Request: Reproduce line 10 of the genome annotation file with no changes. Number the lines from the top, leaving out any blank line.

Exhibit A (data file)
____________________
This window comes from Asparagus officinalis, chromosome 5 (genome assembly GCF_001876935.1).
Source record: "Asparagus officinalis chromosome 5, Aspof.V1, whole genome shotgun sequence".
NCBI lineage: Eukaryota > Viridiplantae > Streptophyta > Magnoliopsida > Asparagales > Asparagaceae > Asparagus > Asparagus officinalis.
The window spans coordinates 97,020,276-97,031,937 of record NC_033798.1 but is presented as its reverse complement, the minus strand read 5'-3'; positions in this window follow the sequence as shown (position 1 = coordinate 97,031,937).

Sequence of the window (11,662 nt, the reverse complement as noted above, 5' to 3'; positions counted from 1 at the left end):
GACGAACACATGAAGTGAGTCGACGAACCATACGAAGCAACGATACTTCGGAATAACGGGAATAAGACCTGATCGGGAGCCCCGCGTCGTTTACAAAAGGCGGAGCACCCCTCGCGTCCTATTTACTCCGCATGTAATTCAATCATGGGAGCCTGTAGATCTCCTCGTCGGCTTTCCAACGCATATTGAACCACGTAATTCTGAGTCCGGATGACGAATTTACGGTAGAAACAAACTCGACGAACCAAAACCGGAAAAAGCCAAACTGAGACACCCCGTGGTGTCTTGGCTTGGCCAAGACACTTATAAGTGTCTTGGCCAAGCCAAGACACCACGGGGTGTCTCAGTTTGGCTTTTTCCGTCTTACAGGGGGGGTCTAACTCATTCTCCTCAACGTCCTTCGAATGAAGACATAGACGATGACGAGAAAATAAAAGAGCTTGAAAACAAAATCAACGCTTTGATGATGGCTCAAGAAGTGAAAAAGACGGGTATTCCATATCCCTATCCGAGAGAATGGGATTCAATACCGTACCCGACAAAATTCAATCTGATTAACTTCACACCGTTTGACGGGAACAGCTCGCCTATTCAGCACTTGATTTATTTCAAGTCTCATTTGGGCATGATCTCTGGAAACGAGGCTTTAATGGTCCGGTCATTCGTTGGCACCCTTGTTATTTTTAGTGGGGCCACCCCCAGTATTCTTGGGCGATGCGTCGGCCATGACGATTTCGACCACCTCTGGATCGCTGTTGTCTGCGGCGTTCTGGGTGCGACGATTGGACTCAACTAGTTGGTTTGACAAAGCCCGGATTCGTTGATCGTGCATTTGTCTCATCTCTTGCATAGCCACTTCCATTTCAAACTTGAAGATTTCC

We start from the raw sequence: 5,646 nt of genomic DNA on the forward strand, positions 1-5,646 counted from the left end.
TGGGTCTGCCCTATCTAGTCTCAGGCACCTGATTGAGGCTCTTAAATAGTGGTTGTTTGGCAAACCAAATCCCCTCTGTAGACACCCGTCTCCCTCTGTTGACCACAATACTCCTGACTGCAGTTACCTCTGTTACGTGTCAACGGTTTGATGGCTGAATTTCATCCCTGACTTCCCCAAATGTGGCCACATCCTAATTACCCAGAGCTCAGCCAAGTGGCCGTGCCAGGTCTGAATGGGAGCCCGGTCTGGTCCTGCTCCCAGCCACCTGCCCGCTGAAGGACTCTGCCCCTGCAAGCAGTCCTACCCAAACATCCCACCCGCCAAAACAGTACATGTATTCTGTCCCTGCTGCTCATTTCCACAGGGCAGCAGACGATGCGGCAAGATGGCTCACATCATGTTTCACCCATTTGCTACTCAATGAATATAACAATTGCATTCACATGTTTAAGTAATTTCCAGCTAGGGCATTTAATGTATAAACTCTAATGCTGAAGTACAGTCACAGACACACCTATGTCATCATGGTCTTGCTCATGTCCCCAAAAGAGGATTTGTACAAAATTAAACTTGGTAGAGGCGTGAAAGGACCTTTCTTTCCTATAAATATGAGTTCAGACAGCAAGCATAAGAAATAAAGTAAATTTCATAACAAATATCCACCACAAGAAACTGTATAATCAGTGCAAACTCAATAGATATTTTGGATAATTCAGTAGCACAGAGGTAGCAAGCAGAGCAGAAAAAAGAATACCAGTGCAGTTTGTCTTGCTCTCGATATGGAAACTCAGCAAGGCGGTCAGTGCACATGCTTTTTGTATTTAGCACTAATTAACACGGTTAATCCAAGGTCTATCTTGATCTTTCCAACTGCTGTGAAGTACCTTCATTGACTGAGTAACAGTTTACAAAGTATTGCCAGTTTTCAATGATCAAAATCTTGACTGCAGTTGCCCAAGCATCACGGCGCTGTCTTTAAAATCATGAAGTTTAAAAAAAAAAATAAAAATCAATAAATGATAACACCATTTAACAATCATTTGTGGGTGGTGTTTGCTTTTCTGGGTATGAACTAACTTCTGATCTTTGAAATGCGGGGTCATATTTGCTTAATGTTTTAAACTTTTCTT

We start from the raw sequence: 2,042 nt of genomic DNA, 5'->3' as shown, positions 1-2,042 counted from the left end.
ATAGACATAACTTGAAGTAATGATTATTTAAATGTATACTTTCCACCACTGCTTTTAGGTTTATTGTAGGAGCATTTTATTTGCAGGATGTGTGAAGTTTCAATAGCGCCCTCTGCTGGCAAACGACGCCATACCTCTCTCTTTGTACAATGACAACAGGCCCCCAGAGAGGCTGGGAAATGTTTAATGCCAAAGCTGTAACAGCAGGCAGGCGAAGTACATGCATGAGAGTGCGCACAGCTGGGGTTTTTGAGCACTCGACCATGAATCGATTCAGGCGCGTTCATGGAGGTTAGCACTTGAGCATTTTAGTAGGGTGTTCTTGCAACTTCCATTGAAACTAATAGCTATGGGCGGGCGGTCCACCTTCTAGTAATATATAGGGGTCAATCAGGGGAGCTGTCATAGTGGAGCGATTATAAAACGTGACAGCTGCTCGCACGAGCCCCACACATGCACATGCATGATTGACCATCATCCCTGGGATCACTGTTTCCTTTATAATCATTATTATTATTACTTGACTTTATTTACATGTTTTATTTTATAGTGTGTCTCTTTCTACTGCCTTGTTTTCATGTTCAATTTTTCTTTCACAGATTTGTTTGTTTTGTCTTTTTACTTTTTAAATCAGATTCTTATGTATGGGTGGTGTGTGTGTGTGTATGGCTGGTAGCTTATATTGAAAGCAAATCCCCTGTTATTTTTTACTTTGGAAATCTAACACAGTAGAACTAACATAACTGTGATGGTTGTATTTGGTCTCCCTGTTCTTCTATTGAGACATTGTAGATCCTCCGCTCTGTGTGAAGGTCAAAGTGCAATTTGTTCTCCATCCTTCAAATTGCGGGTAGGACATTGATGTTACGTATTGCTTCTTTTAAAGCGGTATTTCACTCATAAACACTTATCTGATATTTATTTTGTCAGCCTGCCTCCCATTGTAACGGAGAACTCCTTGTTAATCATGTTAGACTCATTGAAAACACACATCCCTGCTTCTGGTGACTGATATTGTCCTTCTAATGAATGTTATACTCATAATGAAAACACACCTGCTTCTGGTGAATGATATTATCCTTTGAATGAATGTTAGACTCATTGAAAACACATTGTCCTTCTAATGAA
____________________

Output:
ATAGACATAACTTGAAGTAATGATTATTTAAATGTATACTTTCCACCACTGCTTTTAGGTTTATTGTAGGAGCATTTTATTTGCAGGATGTGTGAAGTTTCAATAGCGCCCTCTGCTGGCAAACGACGCCATACCTCTCTCTTTGTACAATGACAACAGGCCCCCAGAGAGGCTGGGAAATGTTTAATGCCAAAGCTGTAACAGCAGGCAGGCGAAGTACATGCATGAGAGTGCGCACAGCTGGGGTTTTTGAGCACTCGACCATGAATCGATTCAGGCGCGTTCATGGAGGTTAGCACTTGAGCATTTTAGTAGGGTGTTCTTGCAACTTCCATTGAAACTAATAGCTATGGGCGGGCGGTCCACCTTCTAGTAATATATAGGGGTCAATCAGGGGAGCTGTCATAGTGGAGCGATTATAAAACGTGACAGCTGCTCGCACGAGCCCCACACATGCACATGCATGATTGACCATCATCCCTGGGATCACTGTTTCCTTTATAATCATTATTATTATTACTTGACTTTATTTACATGTTTTATTTTATAGTGTGTCTCTTTCTACTGCCTTGTTTTCATGTTCAATTTTTCTTTCACAGATTTGTTTGTTTTGTCTTTTTACTTTTTAAATCAGATTCTTATGTATGGGTGGTGTGTGTGTGTGTATGGCTGGTAGCTTATATTGAAAGCAAATCCCCTGTTATTTTTTACTTTGGAAATCTAACACAGTAGAACTAACATAACTGTGATGGTTGTATTTGGTCTCCCTGTTCTTCTATTGAGACATTGTAGATCCTCCGCTCTGTGTGAAGGTCAAAGTGCAATTTGTTCTCCATCCTTCAAATTGCGGGTAGGACATTGATGTTACGTATTGCTTCTTTTAAAGCGGTATTTCACTCATAAACACTTATCTGATATTTATTTTGTCAGCCTGCCTCCCATTGTAACGGAGAACTCCTTGTTAATCATGTTAGACTCATTGAAAACACACATCCCTGCTTCTGGTGACTGATATTGTCCTTCTAATGAATGTTATACTCATAATGAAAACACACCTGCTTCTGGTGAATGATATTATCCTTTGAATGAATGTTAGACTCATTGAAAACACATTGTCCTTCTAATGAA